When tornadoes ripped through Tennessee in the middle of the night on March 3, 2020, the devastated Nashville community scrambled to respond. Helpers came out in droves with chainsaws, supplies, food, and donations. Hands On Nashville alone saw more than 20,000 volunteers in the week after the tornado.
The city relies on me, as the CEO of Hands On Nashville, and my team to lead volunteer efforts after a disaster. It’s what we do.
Following the tornado, we immediately snapped into action to lead these efforts – our first disaster response effort since 2010. Our 15-person team worked around the clock to connect volunteers with needed resources. We were inundated with emails, phone calls, and walk-ins from folks wanting to or needing help. For a week, we had about 30 – 50 administrative volunteers helping us with all those things, often late into the evening. It was a challenging, heartfelt, and sometimes chaotic effort.
Since then, we’ve dedicated significant resources to disaster preparation, hiring a full-time Disaster Response Manager, and creating a comprehensive emergency response plan, which relies on Disaster Volunteer Leaders (DVL). If you are interested in supporting the city when the next disaster strikes, please sign up to be a DVL and take our free online training.
Recognizing that Hands On Nashville is stronger when we are connected with key players in the disaster response realm, I also advocated for the reformation of the Nashville VOAD (Voluntary Organizations Active in Disaster), reached out to key community members, and now chair the volunteer-led coalition. The group strengthens area-wide disaster coordination and preparedness by sharing programs, policies and information while engaging in joint planning, education, and training.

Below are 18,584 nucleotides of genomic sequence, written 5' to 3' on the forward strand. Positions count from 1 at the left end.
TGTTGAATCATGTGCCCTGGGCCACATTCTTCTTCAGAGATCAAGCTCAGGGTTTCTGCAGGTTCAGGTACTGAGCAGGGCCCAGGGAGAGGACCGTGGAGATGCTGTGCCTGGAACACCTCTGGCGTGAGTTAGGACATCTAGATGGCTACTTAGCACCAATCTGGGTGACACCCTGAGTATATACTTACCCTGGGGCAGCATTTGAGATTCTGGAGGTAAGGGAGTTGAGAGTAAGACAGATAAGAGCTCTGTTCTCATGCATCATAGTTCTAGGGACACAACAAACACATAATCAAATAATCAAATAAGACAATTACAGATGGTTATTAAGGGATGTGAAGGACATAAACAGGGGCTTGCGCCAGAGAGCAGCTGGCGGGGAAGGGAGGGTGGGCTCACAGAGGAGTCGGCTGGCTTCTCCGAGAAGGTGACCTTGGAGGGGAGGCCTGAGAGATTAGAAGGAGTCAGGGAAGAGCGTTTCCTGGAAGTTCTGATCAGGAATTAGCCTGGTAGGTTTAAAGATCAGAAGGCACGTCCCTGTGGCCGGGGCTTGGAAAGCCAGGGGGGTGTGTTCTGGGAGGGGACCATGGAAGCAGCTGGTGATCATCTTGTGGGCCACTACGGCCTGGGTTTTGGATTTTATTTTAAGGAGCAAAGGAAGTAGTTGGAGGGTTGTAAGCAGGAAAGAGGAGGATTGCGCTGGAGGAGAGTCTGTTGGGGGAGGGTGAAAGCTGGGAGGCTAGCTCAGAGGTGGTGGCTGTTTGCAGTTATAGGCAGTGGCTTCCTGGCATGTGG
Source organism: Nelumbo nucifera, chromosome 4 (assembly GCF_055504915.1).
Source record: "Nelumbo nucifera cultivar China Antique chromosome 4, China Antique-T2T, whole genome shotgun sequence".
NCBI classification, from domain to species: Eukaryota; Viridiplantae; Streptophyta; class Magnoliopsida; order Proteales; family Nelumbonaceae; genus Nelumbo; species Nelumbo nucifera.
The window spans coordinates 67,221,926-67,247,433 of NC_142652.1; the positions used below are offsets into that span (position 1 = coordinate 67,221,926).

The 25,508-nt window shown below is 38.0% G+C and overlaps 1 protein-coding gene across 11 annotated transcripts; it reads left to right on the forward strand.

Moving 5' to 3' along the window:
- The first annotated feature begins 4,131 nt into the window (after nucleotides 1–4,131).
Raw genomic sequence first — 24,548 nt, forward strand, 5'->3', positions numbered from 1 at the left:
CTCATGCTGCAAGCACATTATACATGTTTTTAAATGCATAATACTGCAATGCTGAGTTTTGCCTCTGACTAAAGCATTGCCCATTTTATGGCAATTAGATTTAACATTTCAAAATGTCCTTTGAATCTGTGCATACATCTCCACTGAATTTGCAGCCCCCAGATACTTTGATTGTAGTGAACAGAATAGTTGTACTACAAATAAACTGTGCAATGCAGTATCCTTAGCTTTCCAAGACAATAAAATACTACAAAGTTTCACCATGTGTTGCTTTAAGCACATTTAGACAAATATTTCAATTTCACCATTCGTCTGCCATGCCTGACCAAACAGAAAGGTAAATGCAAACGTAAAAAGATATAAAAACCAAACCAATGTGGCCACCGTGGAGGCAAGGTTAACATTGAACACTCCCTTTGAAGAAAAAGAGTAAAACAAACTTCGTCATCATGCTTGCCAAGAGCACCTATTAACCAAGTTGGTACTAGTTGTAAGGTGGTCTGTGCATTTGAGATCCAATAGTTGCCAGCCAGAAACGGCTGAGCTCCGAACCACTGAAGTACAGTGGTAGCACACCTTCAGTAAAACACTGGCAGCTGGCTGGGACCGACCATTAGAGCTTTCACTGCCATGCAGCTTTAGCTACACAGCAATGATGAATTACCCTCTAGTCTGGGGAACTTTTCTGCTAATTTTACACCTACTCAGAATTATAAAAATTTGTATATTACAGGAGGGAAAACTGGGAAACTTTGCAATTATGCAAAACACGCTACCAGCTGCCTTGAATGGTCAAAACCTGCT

The VOAD’s first activations came after the Christmas Day bombing in 2020 and the South Nashville flood in 2021. Our mighty group of 41 nonprofits now stands ready to respond to whatever comes next. We also recognize that bringing in key neighborhood leaders, including those at religious institutions and neighborhood nonprofits, is critical to the success of disaster recovery.
Disaster response is exhaustive work, and our community has been stretched thin over the past two years. The sad truth is that it is difficult to convince people to dedicate resources to disaster preparation when there is not a disaster at hand, but disaster prep work is crucial to disaster response, and any support you can give will help us as we continue to do the work.
Hands on Nashville is so grateful to the amazing volunteers in this city and is up to the challenge of coordinating whatever crisis comes our way. We stand ready to provide services and to support our friends and neighbors when the next disaster hits — whether it is severe weather or, perish the thought, something like a shooting or bombing. We are #nashvillestrong, and we’ll get through it together.
Lori Shinton is President and CEO of Hands On Nashville and the Chair of Nashville VOAD. For a full list of Nashville VOAD member organizations, visit NashvilleResponds.com.